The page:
Writer: Joe Hill
Penciller / Inker: Gabriel Rodriguez
Colorist: Jay Fotos
Release Date: April 14, 2021
Locke & Key: Hell & Gone #1 is the second issue of the Hell & Gone series and the ninth issue of the Golden Age series. The main Locke & Key story ended several years ago. Both the Hell & Gone and the Golden Age series are part of a new storyline called World War Key that is meant to serve as both a prequel and sequel to the main Locke & Key series. Locke & Key: Hell & Gone #1 is preceded by the …In Pale Battalions Go… series and Hell & Gone #0.
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Hell & Gone also builds on the DC / Vertigo Sandman mythos. The Hell & Gone series is written by Locke & Key’s creator Joe Hill and drawn by Hill’s long-time collaborator Gabriel Rodriguez. Joe Hill has described Neil Gaiman’s involvement as “consulting.”
Whereas the original Locke & Key series focuses on the current generation of the Locke family and the magical keys that are their family’s heritage, The Hell & Gone series focuses on previous generations of the Locke family. Hell & Gone issue #1 takes Mary Locke down the rabbit hole as her quest to save her brother’s soul takes her across oceans, ethical boundaries and planes of existence.
After losing his youngest son to a mysterious and debilitating affliction and later his eldest son to war, suicide and Hell, Chamberlin Locke is grief-stricken and dying of cancer.
Mary Locke, in an effort to relieve her father’s anguish, uses the Anywhere Key to visit Roderick Burgess in Wych Cross England. Burgess is rumored to have something eternal and dangerous trapped in his basement. Devoted Sandman readers will recognize this scenario from The Sandman #1. Burgess’ prisoner is Morpheus, the King of Dreams and titular character of The Sandman.
Mary pleads with the imprisoned Morpheus for help relieving her father’s and brother’s suffering. Morpheus discretely and without alerting Burgess directs Mary to find Morpheus’ helm, the Helmet of Dreams.
Roderick Burgess’ son Alex Burgess has been wearing the helmet and Morpheus’ Dreamstone amulet around the house for fun. Mary makes a deal with Alex to obtain Morpheus’ helm and amulet. When she puts on the helm and amulet Mary is transported to The Dreaming, the domain of Morpheus.
Mary’s exploration of the Dreaming brings her into contact with many notable characters from the Sandman books. Her journey eventually leads her to the Library of Dreams where she is seemingly met by a loyal servant of Morpheus.
In the last panel of the book the supposed servant is revealed to the reader to be The Corinthian, the rogue Nightmare that has taken over the Dreaming in Morpheus’ absence.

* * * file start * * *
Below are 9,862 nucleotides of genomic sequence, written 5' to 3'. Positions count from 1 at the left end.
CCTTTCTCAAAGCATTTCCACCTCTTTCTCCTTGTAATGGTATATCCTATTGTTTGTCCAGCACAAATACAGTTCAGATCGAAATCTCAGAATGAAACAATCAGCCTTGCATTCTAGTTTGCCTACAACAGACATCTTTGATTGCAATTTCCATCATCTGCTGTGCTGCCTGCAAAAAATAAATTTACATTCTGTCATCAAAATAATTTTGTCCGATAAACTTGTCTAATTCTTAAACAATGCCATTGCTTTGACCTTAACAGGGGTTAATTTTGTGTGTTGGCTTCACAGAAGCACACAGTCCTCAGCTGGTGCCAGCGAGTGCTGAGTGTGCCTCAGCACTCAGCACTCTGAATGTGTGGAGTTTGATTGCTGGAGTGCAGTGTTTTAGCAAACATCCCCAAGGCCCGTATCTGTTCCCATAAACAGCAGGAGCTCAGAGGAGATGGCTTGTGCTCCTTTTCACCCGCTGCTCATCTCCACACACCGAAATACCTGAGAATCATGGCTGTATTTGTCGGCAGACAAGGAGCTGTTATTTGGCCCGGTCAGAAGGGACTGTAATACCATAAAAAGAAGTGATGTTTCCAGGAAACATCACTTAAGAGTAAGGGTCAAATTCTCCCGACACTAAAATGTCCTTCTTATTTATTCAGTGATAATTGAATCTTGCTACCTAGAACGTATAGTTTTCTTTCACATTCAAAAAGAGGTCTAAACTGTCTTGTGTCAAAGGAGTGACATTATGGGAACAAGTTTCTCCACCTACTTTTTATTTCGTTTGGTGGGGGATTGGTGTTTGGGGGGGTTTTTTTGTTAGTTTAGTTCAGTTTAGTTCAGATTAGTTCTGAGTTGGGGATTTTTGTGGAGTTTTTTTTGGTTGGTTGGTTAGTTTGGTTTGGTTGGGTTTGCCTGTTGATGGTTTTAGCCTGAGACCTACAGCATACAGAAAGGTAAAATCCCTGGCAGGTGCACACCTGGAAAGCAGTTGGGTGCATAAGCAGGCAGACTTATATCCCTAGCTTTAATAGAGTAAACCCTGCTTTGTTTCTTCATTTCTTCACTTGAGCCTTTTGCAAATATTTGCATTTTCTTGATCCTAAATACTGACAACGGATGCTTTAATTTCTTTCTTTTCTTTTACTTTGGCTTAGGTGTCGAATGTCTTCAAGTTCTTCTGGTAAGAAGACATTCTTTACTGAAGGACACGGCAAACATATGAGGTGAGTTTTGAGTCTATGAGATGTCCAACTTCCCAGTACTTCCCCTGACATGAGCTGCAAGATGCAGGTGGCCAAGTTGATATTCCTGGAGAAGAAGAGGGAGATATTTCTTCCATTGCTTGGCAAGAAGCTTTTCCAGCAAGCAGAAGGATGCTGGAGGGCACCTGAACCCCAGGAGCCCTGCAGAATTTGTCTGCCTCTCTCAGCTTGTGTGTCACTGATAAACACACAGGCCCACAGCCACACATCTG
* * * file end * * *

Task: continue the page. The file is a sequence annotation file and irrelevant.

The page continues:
Locke & Key: Hell & Gone #1 is a good looking book. Illustrator Gabriel Rodriguez is credited as co-creator of Locke & Key. I can’t find evidence of any Locke & Key story not illustrated by Rodriguez. Rodriguez’ art in Hell & Gone #1 isn’t particularly bold or flashy. The lineart is meticulously drawn and somewhat whimsical with an emphasis on architectural details. Colorist Jay Fotos’ colors are subtle, supporting the lineart well. The color schemes are really good at invoking a sense of time and place.
As a newcomer to both Sandman and Locke & Key I found issue #1 of Locke & Key: Hell & Gone highly approachable. I’m moderately aware of the elements of both franchises simply because they’ve been percolating through comic culture for so long that it would be impossible to be unaware. But Hell & Gone #0 is the only thing I read to prepare for issue #1. Hell & Gone #0 recollects “Guide to the Known Keys” and “Open the Moon” from Locke & Key as well an excerpt from Sandman #1.
It really feels like they nailed this crossover. Locke & Key: Hell & Gone #1 is an example of a creative team at the top of their game playing in two richly populated mythical sandboxes. I was really surprised that the setup to introduce Mary Locke to Morpheus reinforced established Sandman lore and gave extra depth to long-established characters in both franchises. Mary’s journey in the Dreaming may have been rather trivial, but it seemed a proper introduction to the inhabitants of the Dreaming and her final destination seems consequential to the larger story.
I’m really impressed with issue #1 of Hell & Gone. Not only am I interested in what happens next, the story has sparked an interest in learning more about both franchises. Though the previous series aren’t required reading for Hell & Gone to make sense, I’m very curious about these characters and their respective worlds.